|Jan30-13, 01:07 PM||#1|
Topology of the unit interval
I need help with something basic but I'm not sure how to handle it. The doubt is about how to consider the topology of the unit interval I=[0,1] inherited of the real line with its usual topology (intervals of the type (a,b)).
I think that is just to pay attention to the definition, I mean, the open subsets of 'I' would be the intersection of a usual open interval and 'I'. In this way, 'I' itself would be a open subset of the inherited topology, and all the sets of the form [0,x), (a,b) and (y,1] -with 0 < x,a,b,y <1 - would be open sets of the inherited topology.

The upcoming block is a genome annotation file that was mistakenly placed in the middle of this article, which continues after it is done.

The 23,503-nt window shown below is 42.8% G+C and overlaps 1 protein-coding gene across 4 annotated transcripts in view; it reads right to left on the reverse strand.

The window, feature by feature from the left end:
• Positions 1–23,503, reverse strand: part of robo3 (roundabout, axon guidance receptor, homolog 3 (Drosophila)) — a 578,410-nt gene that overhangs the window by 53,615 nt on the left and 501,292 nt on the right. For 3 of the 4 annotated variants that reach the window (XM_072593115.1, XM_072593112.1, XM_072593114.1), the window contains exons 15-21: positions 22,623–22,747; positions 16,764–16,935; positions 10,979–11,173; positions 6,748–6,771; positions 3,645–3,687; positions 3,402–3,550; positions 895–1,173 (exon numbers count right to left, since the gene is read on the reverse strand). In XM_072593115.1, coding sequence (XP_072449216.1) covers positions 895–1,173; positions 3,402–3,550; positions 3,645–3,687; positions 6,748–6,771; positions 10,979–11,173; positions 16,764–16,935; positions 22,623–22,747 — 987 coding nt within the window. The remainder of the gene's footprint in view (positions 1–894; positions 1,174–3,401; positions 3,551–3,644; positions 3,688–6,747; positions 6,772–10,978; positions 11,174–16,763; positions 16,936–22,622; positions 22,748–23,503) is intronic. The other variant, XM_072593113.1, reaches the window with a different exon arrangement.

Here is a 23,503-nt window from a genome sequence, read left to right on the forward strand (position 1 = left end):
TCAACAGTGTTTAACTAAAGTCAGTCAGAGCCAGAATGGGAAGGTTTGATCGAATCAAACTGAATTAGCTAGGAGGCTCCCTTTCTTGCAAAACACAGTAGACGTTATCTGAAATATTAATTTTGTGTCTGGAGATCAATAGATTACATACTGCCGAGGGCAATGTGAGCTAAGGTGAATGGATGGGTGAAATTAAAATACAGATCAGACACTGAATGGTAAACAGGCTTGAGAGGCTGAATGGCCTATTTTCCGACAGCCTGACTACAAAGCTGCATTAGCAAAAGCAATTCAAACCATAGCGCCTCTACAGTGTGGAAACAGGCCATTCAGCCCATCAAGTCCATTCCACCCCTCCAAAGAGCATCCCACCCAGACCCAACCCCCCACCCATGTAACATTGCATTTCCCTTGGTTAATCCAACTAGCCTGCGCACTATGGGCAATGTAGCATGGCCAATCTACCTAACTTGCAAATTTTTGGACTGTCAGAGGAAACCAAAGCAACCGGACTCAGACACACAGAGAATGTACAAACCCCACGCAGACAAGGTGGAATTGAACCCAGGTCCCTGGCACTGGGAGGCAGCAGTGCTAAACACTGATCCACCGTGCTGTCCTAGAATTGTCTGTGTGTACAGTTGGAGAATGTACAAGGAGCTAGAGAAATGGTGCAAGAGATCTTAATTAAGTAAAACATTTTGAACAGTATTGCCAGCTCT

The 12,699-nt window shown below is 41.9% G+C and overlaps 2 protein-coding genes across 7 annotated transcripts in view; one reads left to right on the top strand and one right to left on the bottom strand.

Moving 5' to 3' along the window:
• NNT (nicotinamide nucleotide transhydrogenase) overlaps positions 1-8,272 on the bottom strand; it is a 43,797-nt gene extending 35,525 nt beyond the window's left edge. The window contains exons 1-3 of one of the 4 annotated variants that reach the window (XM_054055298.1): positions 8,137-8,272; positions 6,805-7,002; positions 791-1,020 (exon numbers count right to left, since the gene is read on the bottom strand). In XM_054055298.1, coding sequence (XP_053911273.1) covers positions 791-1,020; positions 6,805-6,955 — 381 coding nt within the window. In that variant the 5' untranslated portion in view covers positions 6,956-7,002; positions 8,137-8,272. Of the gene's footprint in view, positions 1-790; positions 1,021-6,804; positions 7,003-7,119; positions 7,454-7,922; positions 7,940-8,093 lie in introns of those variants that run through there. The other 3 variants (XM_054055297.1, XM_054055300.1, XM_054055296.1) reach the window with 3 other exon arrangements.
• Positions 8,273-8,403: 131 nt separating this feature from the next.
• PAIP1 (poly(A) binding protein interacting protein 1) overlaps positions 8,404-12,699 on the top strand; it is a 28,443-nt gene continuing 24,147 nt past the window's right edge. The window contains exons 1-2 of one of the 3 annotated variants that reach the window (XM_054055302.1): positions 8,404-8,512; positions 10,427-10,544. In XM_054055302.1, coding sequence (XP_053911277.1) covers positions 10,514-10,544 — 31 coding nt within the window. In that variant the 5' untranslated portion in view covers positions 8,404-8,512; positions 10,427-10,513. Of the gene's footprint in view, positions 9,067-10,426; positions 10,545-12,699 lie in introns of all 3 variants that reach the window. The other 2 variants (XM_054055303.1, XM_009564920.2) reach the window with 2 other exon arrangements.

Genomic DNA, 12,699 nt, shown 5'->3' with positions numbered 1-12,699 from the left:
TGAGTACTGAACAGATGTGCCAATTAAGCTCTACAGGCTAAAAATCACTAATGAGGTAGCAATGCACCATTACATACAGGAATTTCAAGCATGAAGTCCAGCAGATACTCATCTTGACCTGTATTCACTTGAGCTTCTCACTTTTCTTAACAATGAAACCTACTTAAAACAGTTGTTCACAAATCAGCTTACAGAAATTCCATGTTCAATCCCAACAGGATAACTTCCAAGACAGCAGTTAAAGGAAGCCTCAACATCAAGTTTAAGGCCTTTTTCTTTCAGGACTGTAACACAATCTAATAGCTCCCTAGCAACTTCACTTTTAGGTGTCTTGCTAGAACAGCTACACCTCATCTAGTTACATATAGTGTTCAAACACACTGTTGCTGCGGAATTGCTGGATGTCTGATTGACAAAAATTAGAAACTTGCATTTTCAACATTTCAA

Please, can anyone tell me if I'm right?
Thanks in advance.
|Jan30-13, 02:06 PM||#2|
Sounds about right.
Note that some sets in the subspace are open sets even if they aren't open in the larger space.
For instance, [0, 1] is closed in R. But when we consider [0, 1] as a subspace, it's open (because the entire topological space is required to be open in any topology).
Similarly, [0, 1), which is neither open nor closed in R is open in [0, 1].
|Jan30-13, 02:17 PM||#3|
Thank you Tac-Tics
|Similar Threads for: Topology of the unit interval|
|Basic topology proof of closed interval in R||Calculus & Beyond Homework||1|
|Unit tangent, unit normal, unit binormal, curvature||Calculus & Beyond Homework||4|
|Should I do a unit in topology?||Academic Guidance||2|
|The usual topology is the smallest topology containing the upper and lower topology||Topology and Analysis||2|
|The usual topology is the smallest topology containing the upper and lower topology||Calculus & Beyond Homework||0|